• Steven Burstyn

The Difference Between Disaster Recovery and Data Backup

Protecting your data is an essential part of being in business.  If you lose access to your data, your business can be in real trouble.  On average, a company can be without access to its financial data for three days before serious issues start to settle in, including possibly even going out of business. In the area of data protection, two terms you will hear are “backup” and “disaster recovery.”  While both of these areas have the goal of protecting your data, backup and disaster recovery are not the same thing, and should not be treated as such.

What is Disaster Recovery?

It is all in the name.  Disaster Recovery is what you use to recover from a disaster.  The description hits the nail on the head.  In disaster recovery, we are not looking to back up individual files and folders.  The goal here is to create a full image of your server.  Full image protection means that the software is making a bit by bit copy of the server’s hard drives and storing the entire server as a single entity.  If you lose your server hardware due to a disaster, such as a fire, flood, or even a catastrophic hardware failure, your entire server can be restored either to the repaired server or entirely new hardware.   In a disaster situation, there is also the possibility of “failover.”  A failover is when you switch over from your production server, which is inaccessible, to the disaster recovery version of the server.  Failover can be a virtual image in the cloud, or on temporary hardware.  After your hardware is repaired or replaced, you would be able to “failback,” which is the process of moving your server’s data, including data that has changed since the failover, back to it’s new forever home. The goal of Disaster Recovery is to get your data back into production in the shortest time possible.


Two goals for disaster recovery are the Recovery Time Objective (RTO) and Recovery Point Objective (RPO).  Recovery Time Objective is the amount of time it would take to regain access to the server and the information.  An RTO of 72 hours means that you can expect to have access to your information within three days of the disaster. Recovery Point Objective is how old the restored data can be from the time of the disaster.  Since many disaster recovery systems copy data once per day, depending on when the last data synchronization was, the restored information can be up to 24 hours old.  If data is protected once per day, it would be an RTO of 24 hours. With updated technology, including cloud-based services and virtual machines,  that can monitor data as it is changed, we can now measure RTO and RPO in minutes or hours rather than days.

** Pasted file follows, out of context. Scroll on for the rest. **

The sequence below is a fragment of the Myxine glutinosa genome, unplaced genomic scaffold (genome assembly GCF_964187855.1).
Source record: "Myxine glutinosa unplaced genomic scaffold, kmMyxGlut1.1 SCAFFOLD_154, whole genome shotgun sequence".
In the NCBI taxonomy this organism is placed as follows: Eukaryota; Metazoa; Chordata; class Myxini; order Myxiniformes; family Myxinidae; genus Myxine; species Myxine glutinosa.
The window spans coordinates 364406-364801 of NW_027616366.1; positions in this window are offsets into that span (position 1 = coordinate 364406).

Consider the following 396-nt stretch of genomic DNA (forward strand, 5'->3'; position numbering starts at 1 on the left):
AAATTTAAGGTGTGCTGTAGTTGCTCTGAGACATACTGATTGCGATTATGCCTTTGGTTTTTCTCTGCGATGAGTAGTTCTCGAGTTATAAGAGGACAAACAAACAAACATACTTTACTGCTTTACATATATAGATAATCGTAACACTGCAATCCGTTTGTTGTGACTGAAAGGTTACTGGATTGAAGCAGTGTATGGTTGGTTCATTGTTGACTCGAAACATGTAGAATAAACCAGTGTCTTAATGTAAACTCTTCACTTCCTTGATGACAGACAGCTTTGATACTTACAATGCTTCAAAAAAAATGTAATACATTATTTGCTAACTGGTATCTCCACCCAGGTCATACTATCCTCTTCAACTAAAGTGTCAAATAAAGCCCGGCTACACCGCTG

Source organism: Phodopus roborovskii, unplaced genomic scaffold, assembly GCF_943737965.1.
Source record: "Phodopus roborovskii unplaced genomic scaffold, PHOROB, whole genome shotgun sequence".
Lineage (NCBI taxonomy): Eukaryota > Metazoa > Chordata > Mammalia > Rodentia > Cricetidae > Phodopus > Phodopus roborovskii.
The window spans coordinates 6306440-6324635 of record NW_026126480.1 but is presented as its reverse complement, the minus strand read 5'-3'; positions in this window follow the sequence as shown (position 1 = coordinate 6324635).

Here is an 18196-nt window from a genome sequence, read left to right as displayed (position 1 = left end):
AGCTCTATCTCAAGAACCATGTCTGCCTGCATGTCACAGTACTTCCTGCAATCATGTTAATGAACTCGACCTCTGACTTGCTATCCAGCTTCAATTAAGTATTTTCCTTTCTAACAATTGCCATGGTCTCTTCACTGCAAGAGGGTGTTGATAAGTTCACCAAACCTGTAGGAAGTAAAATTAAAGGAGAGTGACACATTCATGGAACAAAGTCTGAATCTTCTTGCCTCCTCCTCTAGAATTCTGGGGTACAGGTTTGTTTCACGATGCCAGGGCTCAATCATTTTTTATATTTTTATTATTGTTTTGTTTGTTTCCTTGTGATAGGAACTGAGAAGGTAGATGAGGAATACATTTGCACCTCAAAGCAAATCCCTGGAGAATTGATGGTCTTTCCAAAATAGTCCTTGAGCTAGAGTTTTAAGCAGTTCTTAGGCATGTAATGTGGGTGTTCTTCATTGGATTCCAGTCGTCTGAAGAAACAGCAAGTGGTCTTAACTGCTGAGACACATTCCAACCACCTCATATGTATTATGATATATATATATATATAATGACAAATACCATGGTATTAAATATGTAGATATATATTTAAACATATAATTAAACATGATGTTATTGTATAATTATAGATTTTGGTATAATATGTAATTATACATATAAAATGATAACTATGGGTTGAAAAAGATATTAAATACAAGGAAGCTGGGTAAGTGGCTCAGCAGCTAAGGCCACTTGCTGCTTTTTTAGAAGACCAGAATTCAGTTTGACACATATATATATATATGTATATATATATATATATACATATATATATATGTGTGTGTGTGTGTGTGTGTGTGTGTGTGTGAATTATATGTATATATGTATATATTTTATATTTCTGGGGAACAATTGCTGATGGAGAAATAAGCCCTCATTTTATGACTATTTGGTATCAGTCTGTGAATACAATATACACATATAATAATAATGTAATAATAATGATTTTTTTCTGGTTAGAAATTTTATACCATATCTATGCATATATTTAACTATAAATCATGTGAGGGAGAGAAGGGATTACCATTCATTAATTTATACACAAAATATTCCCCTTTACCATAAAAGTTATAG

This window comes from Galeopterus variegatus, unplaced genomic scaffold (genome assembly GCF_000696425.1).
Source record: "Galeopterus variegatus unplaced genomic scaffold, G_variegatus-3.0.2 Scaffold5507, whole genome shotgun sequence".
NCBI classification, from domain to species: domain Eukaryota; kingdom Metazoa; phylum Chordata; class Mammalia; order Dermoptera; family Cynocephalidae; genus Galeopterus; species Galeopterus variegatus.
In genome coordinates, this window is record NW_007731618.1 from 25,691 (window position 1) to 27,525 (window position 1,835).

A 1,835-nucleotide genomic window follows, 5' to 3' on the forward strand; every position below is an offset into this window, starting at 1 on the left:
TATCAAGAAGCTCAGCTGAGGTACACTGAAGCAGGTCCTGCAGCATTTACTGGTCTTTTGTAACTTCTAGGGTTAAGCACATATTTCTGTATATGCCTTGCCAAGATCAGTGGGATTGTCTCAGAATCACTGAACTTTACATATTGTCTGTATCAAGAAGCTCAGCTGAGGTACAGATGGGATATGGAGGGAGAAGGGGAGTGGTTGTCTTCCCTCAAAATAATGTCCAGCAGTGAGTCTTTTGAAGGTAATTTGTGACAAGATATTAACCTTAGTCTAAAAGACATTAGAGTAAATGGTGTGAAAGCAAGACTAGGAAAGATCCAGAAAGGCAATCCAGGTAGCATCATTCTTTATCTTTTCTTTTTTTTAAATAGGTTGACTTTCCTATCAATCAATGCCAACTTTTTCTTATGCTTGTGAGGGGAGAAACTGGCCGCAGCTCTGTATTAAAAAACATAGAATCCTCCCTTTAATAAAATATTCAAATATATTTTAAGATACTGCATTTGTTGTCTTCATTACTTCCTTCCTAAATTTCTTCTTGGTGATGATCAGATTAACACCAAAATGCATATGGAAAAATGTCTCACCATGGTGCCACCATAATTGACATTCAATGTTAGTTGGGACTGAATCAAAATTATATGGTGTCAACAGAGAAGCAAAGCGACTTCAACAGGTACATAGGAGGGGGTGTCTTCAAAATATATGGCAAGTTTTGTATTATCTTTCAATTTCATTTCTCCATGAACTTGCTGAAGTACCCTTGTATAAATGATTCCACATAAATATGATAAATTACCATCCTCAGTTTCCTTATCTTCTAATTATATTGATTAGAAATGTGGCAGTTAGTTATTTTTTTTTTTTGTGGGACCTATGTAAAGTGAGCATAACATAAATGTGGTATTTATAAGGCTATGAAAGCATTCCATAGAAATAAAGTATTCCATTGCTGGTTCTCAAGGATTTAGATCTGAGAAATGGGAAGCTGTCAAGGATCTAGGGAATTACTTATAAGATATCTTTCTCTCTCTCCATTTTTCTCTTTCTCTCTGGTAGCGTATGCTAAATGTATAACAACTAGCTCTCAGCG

Data Backup

The other form of data protection is called Data Backup.  Backup systems protect servers and workstations down to the file and folders level.  With Data Backup, you can restore anything from a single file or folder to an entire directory structure.  With Data Backup, as opposed to Disaster Recovery, Data Backup does not assume that you have had a catastrophic failure of your equipment.  While Disaster Recovery systems will be utilized to protect from things like fire and flood, backups are there in case you accidentally delete or overwrite a file.   In both cases, you are protecting your data, and if you absolutely had to, you can use your data backup to restore data after a disaster, or you could use your disaster recovery services to bring back a file you accidentally deleted, but it would be overkill just like using a sledgehammer to put a push-pin into a cork-board. Both of these services are an important part of your business risk management, and if you have servers in your network environment, both should be properly implemented and managed. Protect your data and protect your company, contact Unfrustrating Computers at 516-679-5540 and ask us about our Data Backup and Disaster Recovery services.

3 views0 comments

Recent Posts

See All